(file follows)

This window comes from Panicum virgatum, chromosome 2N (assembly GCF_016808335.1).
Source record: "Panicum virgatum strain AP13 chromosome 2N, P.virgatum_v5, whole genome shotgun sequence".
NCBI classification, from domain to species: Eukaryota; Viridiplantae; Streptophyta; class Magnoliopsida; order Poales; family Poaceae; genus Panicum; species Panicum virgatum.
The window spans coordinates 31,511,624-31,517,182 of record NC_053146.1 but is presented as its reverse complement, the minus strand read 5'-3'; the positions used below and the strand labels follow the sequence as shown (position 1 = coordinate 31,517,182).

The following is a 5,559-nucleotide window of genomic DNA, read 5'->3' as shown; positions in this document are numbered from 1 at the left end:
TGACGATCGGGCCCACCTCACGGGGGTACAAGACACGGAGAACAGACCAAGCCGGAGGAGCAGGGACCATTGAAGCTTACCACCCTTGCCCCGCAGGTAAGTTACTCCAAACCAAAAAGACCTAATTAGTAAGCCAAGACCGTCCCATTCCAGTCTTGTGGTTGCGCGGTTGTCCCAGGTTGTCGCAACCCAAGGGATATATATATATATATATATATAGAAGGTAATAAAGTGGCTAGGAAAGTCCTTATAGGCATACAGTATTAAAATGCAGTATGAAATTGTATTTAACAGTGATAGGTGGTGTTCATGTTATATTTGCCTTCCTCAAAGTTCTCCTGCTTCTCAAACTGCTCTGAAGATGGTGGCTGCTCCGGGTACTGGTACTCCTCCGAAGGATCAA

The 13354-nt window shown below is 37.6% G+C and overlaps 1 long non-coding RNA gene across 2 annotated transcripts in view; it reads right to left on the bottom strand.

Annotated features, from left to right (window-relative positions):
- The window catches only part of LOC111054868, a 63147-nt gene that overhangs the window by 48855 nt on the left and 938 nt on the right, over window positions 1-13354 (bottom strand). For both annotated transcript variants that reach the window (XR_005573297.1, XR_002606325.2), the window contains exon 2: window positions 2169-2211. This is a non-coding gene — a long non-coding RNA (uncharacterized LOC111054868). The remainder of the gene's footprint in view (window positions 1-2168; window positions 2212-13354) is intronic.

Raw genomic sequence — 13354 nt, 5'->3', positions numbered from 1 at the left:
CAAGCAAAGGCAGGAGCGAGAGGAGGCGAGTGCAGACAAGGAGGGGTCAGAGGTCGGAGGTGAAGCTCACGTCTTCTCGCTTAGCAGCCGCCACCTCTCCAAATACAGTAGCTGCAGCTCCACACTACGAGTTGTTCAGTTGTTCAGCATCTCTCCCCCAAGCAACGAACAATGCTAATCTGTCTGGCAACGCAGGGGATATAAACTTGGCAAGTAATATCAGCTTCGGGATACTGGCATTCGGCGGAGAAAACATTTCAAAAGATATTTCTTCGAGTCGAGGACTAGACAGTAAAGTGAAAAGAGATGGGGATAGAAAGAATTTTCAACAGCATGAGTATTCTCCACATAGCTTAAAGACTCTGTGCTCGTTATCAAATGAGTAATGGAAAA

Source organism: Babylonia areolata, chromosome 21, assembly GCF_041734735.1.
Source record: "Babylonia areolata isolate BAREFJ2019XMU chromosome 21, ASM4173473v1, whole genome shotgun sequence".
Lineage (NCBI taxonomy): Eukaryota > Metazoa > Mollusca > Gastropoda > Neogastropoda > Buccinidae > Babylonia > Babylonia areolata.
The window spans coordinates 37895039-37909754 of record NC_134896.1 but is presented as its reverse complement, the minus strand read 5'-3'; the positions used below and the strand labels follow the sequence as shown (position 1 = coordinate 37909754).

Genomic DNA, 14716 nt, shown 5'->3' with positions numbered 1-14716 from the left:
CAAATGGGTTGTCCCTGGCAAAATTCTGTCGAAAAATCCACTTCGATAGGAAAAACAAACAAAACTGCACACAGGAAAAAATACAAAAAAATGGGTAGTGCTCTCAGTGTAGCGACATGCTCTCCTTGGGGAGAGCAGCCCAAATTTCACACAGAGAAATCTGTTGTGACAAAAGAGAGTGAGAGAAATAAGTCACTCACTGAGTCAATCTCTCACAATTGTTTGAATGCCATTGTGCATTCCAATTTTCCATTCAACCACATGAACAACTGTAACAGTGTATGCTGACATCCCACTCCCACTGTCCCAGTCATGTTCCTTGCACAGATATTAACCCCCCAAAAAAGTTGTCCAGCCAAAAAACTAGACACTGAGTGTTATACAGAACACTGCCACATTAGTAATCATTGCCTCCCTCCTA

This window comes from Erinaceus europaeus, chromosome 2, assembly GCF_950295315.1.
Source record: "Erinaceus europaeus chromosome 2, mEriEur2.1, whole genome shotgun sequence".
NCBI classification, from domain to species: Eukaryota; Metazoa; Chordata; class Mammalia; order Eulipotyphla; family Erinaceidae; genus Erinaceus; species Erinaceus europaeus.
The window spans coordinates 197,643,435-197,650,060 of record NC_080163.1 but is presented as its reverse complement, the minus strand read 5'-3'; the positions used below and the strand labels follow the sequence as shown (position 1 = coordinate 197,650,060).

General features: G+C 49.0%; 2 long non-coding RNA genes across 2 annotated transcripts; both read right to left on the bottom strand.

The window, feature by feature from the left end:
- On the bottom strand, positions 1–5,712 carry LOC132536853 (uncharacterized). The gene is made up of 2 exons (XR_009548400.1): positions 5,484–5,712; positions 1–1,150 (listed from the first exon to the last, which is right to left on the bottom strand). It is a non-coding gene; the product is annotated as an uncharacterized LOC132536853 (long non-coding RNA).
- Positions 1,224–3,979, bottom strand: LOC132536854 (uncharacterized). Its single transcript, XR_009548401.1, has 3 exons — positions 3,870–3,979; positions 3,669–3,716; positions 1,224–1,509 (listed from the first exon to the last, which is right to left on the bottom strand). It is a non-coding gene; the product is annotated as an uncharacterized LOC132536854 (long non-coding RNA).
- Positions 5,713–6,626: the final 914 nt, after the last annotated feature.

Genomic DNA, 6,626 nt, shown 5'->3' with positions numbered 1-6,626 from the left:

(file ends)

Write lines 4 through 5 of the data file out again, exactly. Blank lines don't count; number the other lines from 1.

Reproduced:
The window spans coordinates 31,511,624-31,517,182 of record NC_053146.1 but is presented as its reverse complement, the minus strand read 5'-3'; the positions used below and the strand labels follow the sequence as shown (position 1 = coordinate 31,517,182).

The following is a 5,559-nucleotide window of genomic DNA, read 5'->3' as shown; positions in this document are numbered from 1 at the left end: